Johnnie Taylor reportedly was born May 3, 1934, in Crawfordsville (Crittenden County), although he always claimed to be four years younger. He was raised in West Memphis by his grandmother. Like Lee County native Al Green and Sam Cooke, who was called Taylor’s mentor, Taylor got his start singing gospel in church.
But early on, Taylor also sang doo-wop with the Five Echoes, who recorded for the Vee-Jay and Chance record labels in the early 1950s. He also sang with two of the most influential gospel groups — the Highway QCs, and, in the late 1950s, the Soul Stirrers, where Taylor replaced Cooke. That group was inducted into the Rock and Roll Hall of Fame in 1989.
Both the Highway QCs and the Soul Stirrers had been around for years before Taylor joined them, and they existed for years afterward. Although gospel in nature, both groups played big roles in the development of R&B and rock music. Their emotionally charged performances added doses of the sexual into the sacred and blurred the lines of religious and secular music.
In the early 1960s, Taylor followed Cooke into secular music and signed with Cooke’s SAR label. Taylor enjoyed his first solo success in 1962, with “Rome Wasn’t Built in a Day,” obviously influenced by Cooke.
But Cooke’s murder in December 1964 left Taylor looking for a recording contract. Taylor claimed he flipped a coin to decide whether to try for Motown Records in Detroit or Stax Records in Memphis. The choice was Stax, by then headed up by Brinkley-born Al Bell, and it proved a good one for both Taylor and the label. From his first Stax single in February 1966, “I Had a Dream,” until the label folded in the mid-1970s, Taylor was among the most successful of Stax artists. At Stax, he gained the nickname “Philosopher of Soul.” Taylor also referred to himself in song as “J.T.”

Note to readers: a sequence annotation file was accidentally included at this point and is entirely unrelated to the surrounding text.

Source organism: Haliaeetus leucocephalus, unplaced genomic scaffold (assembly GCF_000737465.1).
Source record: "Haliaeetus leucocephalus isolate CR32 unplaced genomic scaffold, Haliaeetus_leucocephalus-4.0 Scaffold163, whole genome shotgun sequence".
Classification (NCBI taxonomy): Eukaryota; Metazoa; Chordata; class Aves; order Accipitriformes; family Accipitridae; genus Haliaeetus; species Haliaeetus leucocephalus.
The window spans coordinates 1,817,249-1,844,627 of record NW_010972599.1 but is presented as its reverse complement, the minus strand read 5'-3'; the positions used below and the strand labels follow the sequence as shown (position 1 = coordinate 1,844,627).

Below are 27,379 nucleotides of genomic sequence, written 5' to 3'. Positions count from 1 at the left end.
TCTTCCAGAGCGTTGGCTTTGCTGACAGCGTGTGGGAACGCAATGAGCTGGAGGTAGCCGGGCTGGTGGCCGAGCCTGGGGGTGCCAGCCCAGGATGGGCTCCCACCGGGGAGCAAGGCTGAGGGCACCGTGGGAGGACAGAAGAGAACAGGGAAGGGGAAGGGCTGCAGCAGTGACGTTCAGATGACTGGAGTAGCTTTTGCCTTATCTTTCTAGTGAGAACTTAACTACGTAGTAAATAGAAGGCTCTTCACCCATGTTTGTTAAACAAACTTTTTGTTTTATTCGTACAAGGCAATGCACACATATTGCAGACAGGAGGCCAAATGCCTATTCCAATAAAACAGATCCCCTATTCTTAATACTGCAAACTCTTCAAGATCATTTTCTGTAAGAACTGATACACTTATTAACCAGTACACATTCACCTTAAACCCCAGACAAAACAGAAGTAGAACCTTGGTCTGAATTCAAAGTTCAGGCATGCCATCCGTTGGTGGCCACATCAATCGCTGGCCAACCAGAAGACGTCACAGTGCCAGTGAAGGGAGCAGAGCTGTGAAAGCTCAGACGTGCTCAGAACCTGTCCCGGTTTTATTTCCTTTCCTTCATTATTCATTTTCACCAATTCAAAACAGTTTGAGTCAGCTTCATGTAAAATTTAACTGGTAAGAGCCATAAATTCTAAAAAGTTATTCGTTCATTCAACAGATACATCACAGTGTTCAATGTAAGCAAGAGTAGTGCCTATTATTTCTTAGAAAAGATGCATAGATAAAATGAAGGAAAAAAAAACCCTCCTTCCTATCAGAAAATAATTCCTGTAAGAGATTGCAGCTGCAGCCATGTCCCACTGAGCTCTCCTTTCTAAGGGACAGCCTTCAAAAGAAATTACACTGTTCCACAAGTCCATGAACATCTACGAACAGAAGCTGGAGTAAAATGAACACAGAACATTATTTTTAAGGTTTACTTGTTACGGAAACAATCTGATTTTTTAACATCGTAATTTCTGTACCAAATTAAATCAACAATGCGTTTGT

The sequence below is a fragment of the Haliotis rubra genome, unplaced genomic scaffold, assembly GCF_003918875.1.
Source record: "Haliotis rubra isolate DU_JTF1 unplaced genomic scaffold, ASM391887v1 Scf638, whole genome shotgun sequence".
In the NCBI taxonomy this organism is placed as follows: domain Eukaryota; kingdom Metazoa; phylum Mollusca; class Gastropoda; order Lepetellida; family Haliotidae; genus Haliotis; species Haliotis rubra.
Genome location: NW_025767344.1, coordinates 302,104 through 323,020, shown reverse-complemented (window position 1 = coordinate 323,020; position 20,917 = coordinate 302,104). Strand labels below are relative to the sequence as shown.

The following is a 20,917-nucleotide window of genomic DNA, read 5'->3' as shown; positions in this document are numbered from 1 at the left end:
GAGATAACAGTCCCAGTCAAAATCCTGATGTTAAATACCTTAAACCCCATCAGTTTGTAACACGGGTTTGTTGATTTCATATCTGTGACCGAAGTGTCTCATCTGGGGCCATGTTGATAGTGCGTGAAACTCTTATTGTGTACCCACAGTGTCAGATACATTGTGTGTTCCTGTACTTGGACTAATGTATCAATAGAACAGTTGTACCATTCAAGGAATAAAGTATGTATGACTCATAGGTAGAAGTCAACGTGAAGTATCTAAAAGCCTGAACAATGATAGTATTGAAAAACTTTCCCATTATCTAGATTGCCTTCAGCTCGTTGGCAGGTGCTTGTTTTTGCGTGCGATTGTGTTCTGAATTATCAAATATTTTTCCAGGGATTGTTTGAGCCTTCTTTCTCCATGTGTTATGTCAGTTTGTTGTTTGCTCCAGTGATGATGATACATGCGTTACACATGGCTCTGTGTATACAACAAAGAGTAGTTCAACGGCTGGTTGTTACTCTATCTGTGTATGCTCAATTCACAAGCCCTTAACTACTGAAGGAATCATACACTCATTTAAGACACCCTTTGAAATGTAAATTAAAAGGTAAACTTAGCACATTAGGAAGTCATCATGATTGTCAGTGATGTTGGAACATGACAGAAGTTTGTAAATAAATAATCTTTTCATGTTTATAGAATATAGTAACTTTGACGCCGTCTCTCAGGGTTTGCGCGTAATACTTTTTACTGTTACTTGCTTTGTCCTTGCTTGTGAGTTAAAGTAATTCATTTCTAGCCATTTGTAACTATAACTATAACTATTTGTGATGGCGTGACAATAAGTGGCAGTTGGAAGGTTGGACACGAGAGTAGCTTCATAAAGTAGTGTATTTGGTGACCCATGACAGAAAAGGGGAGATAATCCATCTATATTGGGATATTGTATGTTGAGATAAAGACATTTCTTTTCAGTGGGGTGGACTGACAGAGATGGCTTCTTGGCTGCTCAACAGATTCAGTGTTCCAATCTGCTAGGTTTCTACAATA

In the fall of 1968, he cut “Who’s Making Love?,” a song Taylor initially disliked, calling it “the boogity-boogity song,” but surely he liked the song better after “Who’s Making Love?” sold 2 million copies, reached No. 1 on the R&B charts and No. 5 on the pop charts, and was nominated for a Grammy Award. Like so many of Taylor’s songs, the lyric was directed toward cheaters and asked, “Who’s making love to your old lady while you were out making love?” The song became Stax’s biggest single to date as well as Taylor’s signature song, and it was covered by many in R&B and rock.
After Stax Records folded in the mid-1970s, Taylor had other big songs, most notably the 1976 mega-hit “Disco Lady,” the first single to be certified platinum. Co-authored by Osceola’s Harvey Scales, the song featured keyboardist Bernie Worrell and Bootsy Collins from George Clinton’s Parliament/ Funkadelic band. But Taylor, the once-gritty soul singer, was by this time morphing into a smooth balladeer.
Johnnie Taylor died of a heart attack on May 31, 2000, in Dallas, the city where he had lived for more than 30 years. He had recorded for Malaco Records of Jackson, Miss., since the 1980s. His last single, “Soul Heaven,” issued on Malaco just before his death, ironically describes a heavenly rhythm and blues concert featuring deceased performers from the past.
• “Who’s Making Love?”
• “I Had a Dream”
• “Steal Away”
• “I Am Somebody”
The AP reports that the Southeastern Conference, from which millions flow into University of Arkansas coffers, has asked the state to exempt college sports events from a newly expanded gun law that allows concealed weapons on college campuses, in the Capitol, in courthouses, in bars and in many other places.
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by Stephanie Smittle, Leslie Newell Peacock and Stephen Koch
Circuit Judge Wendell Griffen ruled today that he had no choice based on a past Arkansas Supreme Court decision but to dismiss a lawsuit by Death Row inmates seeking to challenge the constitutionality of the state's lethal injection process.But the judge did so unhappily with sharp criticism of the Arkansas Supreme Court for failing to address critical points raised in the lawsuit.